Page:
I love this bit of wisdom from John Matthew Fox—a writer and editor whose emails I subscribe to. It’s something that I’ve thought about in regard to my own books and then dismissed because it seemed unimaginable that my books would affect anyone beyond a few hours of pleasurable reading. But, as I struggled with the latest River’s Edge story—Max and Lauren’s—I came back to this snippet from Fox.
Truth is, my words do matter and when I write them, even when I struggle with the story and it feels as if I’m pulling the words from the very depths of my soul, my books matter. They make a difference in the world and in someone’s life. Somewhere, a reader is smiling or crying or laughing because my words wrought emotion in them. That’s a powerful feeling—not a feeling of power—but an idea that can overwhelm and often does.
Someone once said, and there is controversy over whose words these were originally, “There is nothing to writing. All you do is sit down at a typewriter and open a vein.” Whoever said it, most writers I know would agree. We pour ourselves into our stories—our dreams, our hopes, our fears, our visions of life are all out there on the page for others to view and comment upon. That’s some scary stuff, you know, putting me out like that.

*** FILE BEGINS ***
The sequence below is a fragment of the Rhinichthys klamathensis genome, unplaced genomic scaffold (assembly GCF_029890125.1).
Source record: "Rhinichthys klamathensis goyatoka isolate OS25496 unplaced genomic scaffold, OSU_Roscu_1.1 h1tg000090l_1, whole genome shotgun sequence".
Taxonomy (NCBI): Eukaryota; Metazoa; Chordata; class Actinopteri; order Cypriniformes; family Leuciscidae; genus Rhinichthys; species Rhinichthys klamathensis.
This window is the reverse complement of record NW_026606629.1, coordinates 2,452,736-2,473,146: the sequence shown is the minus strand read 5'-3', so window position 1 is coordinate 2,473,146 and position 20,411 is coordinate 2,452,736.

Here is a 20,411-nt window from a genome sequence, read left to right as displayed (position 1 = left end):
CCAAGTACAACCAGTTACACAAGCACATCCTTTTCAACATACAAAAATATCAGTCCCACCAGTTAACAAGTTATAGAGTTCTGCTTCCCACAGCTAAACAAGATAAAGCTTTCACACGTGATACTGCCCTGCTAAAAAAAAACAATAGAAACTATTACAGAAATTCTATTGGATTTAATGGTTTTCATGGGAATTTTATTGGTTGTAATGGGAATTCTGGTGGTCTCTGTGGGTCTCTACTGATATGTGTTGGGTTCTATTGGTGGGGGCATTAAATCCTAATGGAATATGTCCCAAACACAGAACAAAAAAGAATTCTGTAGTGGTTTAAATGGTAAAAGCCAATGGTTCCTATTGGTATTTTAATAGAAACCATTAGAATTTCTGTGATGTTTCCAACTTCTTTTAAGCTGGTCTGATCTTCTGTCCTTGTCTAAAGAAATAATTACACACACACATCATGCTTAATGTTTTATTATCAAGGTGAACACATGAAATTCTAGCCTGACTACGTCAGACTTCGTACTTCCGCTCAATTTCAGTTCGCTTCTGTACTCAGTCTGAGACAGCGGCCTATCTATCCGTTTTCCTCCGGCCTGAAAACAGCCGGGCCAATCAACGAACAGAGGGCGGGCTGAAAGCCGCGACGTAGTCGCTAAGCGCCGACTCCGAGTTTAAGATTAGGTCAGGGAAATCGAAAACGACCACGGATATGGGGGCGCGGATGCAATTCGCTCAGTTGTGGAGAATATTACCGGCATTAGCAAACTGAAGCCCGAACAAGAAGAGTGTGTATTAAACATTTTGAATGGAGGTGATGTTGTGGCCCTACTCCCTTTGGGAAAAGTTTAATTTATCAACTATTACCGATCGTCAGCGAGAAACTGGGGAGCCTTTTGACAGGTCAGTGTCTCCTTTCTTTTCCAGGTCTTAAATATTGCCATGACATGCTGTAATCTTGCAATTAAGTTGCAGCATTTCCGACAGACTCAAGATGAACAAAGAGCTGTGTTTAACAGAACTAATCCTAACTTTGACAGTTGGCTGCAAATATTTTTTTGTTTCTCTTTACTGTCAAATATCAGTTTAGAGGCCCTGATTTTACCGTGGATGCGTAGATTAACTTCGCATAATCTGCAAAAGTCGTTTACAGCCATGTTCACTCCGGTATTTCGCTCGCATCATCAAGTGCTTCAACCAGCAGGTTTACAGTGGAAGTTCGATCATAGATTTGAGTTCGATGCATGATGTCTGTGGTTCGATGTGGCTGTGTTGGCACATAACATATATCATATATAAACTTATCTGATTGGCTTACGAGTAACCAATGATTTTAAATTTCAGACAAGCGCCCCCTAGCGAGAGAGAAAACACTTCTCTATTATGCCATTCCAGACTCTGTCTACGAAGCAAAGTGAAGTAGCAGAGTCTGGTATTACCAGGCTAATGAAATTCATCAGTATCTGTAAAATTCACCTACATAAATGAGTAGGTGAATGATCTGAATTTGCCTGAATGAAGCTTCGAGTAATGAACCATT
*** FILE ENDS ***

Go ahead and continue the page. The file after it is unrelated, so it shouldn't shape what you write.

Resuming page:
Mostly, reviews of my books are kind, people enjoy the few hours of escape that I provide, which warms my heart. But, bad reviews, particularly about the writing, not the stories, cut me to the quick. They don’t stop me, though. Rather, they make me want to be a better writer and I try hard to be better with each book. I don’t know if I get that done or not. These words from Jenny Crusie, one of my favorite rom-com writers, hearten me when I’ve finished a book as I just have and I’m wondering whether it’s going to work, “I once had the insane idea that each book had to better than the last: that way lay madness.”
I am a writer. I am a damn good writer, actually. The characters are always in my head—good or bad—I need to get them out and tell their stories, so I’ll continue to write and hope my stories provide some much-needed respite for someone, a moment or two of pleasure in the ordinariness of everyday life.
Stay well, stay safe, and most of all, mes amies, stay grateful.